It makes strategic sense for both companies. The combination of Apple's growing demand and market share in smart phones and tablets gives Intel a position in these markets and drives the logic volume Intel needs to stay ahead in manufacturing. Intel's manufacturing lead gives Apple an additional competitive advantage in these markets and distances it from Asian competitors...it would also serve to weaken Samsung, who is a significant competitive threat to both companies.
Hmm.... why does it feel like Apples playing the wolf game....,
apple to samsung, "we gonna sue you"
apple to intel, "hey hey.... whats up?"
intel looks around and thinks..... Hmmmm?
I did not think Intel could make ARM processors? I guess they could put some Atoms in an Apple device, but it would drop that battery life, which is really becoming the major positive of getting an Apple device. It is at least the only one I see personally. I mean yeah a 3 year old could probably operate one to, but anyone with the cash to buy one for themselves battery life will be a consideration for a mobile/semi mobile device (smart phone/ tablet-slate). I heard Atoms like to eat batteries in 3-4 hours at best at least with continuous use..
"Apple would need to build chips on either Intel's 32nm process or the 22nm technology it's currently working on."
They'd have to re-engineer the chip. Maybe even using some of that stuff from the dark silicon article.
CPU: e6400 @ 3.2 (H-50'd)MB: MSI p6nRAM: 4G adataGPU: GTS-450 and 8800GTS for PhysxHDD: WD 500G BlackPSU: 620W Corsair Mod.Case: 900-2 with 7 cathodes and AP-15sOS: W7 and Ubuntu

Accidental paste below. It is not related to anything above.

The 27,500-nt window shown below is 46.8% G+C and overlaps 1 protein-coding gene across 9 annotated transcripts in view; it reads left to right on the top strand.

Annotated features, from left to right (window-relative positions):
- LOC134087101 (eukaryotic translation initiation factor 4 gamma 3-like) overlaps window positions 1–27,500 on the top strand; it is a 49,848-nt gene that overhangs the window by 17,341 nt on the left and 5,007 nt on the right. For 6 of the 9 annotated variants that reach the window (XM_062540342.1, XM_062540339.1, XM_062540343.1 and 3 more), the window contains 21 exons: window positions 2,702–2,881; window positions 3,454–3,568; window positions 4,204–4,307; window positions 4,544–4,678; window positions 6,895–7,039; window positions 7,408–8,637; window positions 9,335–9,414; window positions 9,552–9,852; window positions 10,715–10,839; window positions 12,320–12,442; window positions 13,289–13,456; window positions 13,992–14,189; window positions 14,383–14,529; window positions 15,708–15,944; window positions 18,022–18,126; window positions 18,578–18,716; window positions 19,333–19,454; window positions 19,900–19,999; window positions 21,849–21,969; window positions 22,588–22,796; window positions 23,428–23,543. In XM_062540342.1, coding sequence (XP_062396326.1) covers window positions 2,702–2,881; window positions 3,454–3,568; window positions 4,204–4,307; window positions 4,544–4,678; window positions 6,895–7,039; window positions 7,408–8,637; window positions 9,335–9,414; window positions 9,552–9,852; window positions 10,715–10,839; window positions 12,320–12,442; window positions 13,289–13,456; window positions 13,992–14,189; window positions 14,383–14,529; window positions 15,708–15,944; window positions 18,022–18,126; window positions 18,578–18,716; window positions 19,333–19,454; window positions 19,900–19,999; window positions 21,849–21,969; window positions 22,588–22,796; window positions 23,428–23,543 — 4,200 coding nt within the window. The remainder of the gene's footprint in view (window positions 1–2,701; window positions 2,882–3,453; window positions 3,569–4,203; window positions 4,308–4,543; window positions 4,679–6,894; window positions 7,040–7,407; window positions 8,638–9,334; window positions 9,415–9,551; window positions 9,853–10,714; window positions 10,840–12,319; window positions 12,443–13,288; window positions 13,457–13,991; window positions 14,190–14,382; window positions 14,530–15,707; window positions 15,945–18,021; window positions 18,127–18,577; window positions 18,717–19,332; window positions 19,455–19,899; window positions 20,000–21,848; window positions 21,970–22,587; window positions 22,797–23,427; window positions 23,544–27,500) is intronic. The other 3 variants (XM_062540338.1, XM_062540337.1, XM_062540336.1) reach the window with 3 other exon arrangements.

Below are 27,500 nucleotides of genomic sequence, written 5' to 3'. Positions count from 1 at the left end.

If Intel has spare plant capacity to handle at least 32nm node production or re-tool at existing older plant to do so, it might just work. I personally think GF might be a better bet unless there is a solid fight for price, if Intel really wants it. They will probably get it.
All of the pure play foundries would like Apple's business-that's a given. Intel is unusual (if the rumor is true) because it isn't a pure play.
I don't see Intel biting on this. They would have to take away production from lines they are using for their own products.
Smooth Creations LANShark "Blue Flame" + ASUS G73JH-A2 + ASUS EeePC S101HYes it's the original InfinityzeN
InfinityzeN1:I don't see Intel biting on this
The new iMacs that were just released have the Z68 chipset in them. Nobody else does at this point. Also, the new high-speed Thunderbolt port, developed by both Intel and
Apple, is only on the new MacBook Pros, introduced earlier this
year, and the new iMacs. Intel said in February that Apple will have a year-long head start in deploying the technology, which allows data transfer rates of 10Gbps.
Safe to say that they're already in bed together, and getting cozier all of the time!
Don't part with your illusions. When they are gone you may still exist, but you have ceased to live.
Year-long for driver development maybe. But for devices/peripherals, it would take longer as those needed drivers as well. For now, it will be a niche market tech for some time, until the PC industry mainstreams it.
fteoOpty64:Year-long for driver development maybe. But for devices/peripherals, it would take longer as those needed drivers as well.
RE: Thunderbolt,...for a year, if you want it, you have to buy a Mac. That's Intel's deal with them. PC makers are already in development, (drivers & such) and have been for a while.
RE: Z68 chipset,...it will come out all over in less than a week, but Apple has it now.
Apple and Intel are already hot & heavy for exclusivity deals and early release of components, and Intel has resources to spare for them. (or the cash on hand to build for them)
NEWS TIPS |
This site is intended for informational and entertainment purposes only. The contents are the views and opinion of the author and/or hisassociates. All products and trademarks are the property of their respective owners. All content and graphical elements areCopyright © 1999 - 2014 David Altavilla and HotHardware.com, LLC. All rights reserved. Privacy and Terms